RAGE is the ultimate post-apocalyptic cowboy simulator. But instead of a Mysterious Cowboy Hero, you’re a nanotrite-infused superman who’s just woken up from a century-long cryogenic sleep. Instead of a trusty American Colt or other steed, you ride an off-road buggy with nitrous, dual machine-guns, and rocket launchers. And shootouts are very, very fun.
I’ve had an epiphany. Doom 3 just isn’t a fun game. It’s a sad realization to make since various aspects of the game had so much potential. In the end, none of them really mattered because they just didn’t contribute to an enjoyable experience.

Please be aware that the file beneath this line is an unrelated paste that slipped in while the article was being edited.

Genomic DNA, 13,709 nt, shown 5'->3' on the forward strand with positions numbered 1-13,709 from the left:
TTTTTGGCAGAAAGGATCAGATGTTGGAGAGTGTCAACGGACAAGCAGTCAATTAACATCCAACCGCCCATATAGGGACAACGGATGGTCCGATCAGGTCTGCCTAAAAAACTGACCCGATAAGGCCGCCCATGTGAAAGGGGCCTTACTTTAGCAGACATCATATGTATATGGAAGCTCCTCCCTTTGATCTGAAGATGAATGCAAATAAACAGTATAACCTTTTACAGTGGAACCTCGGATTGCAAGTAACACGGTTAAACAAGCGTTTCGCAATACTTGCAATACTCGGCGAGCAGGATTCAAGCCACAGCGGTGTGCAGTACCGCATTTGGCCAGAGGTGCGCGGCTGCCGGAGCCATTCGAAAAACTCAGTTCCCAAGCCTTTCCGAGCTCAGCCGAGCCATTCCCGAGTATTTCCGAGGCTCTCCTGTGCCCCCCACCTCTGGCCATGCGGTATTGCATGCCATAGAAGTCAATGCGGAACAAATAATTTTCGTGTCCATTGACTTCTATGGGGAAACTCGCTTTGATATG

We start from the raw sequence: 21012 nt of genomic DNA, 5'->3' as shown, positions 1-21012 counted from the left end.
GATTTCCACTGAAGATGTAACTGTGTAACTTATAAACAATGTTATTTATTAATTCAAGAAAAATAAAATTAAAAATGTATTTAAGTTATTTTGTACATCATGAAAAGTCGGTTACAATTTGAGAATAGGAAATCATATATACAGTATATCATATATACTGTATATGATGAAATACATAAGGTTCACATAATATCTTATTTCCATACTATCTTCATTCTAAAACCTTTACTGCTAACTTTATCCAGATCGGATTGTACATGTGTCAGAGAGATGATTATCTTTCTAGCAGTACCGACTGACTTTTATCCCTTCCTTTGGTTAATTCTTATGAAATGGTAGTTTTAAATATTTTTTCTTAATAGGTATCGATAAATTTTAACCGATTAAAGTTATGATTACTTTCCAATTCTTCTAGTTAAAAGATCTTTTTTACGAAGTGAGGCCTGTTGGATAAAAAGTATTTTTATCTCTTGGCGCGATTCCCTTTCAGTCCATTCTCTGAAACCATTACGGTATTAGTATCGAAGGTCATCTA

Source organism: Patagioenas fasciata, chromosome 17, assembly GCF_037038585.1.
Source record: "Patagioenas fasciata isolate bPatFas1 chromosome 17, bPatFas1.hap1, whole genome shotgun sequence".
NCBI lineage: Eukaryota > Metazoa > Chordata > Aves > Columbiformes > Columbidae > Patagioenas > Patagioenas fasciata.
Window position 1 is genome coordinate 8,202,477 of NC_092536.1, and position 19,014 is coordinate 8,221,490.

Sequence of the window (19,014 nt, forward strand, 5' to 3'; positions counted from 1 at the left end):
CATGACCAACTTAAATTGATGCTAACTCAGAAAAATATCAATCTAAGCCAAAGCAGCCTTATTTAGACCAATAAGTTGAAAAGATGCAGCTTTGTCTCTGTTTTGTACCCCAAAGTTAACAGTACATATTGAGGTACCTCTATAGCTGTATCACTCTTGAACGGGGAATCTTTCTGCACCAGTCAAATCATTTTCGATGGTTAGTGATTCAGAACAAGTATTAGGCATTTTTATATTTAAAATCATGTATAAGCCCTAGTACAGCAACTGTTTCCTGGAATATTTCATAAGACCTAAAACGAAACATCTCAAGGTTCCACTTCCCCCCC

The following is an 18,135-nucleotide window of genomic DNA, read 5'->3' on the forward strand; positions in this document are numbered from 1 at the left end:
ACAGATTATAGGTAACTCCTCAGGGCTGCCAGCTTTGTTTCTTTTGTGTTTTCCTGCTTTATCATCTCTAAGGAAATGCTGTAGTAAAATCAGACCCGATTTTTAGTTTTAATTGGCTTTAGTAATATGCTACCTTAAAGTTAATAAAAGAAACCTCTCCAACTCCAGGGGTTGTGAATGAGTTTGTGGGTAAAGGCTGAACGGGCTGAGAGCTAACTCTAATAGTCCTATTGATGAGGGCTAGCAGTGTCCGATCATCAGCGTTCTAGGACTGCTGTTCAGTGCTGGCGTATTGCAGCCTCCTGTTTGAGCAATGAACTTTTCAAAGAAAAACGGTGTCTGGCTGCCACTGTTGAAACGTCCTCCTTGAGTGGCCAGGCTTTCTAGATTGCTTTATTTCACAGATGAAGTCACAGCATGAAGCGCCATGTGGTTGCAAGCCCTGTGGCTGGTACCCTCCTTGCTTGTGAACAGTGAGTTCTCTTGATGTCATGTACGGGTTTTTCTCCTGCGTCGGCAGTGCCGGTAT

But how is it that the various aspects of Doom managed to be cutting-edge in 1993 and yet not distractingly obsolete in 2016? In short, the game’s many components are finely designed with an elegant simplicity that manages to capture an essence of timelessness. What matters here is not so much the obvious age of the technology or gameplay mechanics that may seem basic when compared to modern titles; what matters is that Doom fully utilized the best tools of its time to create a cohesive whole that was complete in and of itself. Great visual design serves the whole rather than detracts from it, and that statement holds true no matter how old the design is.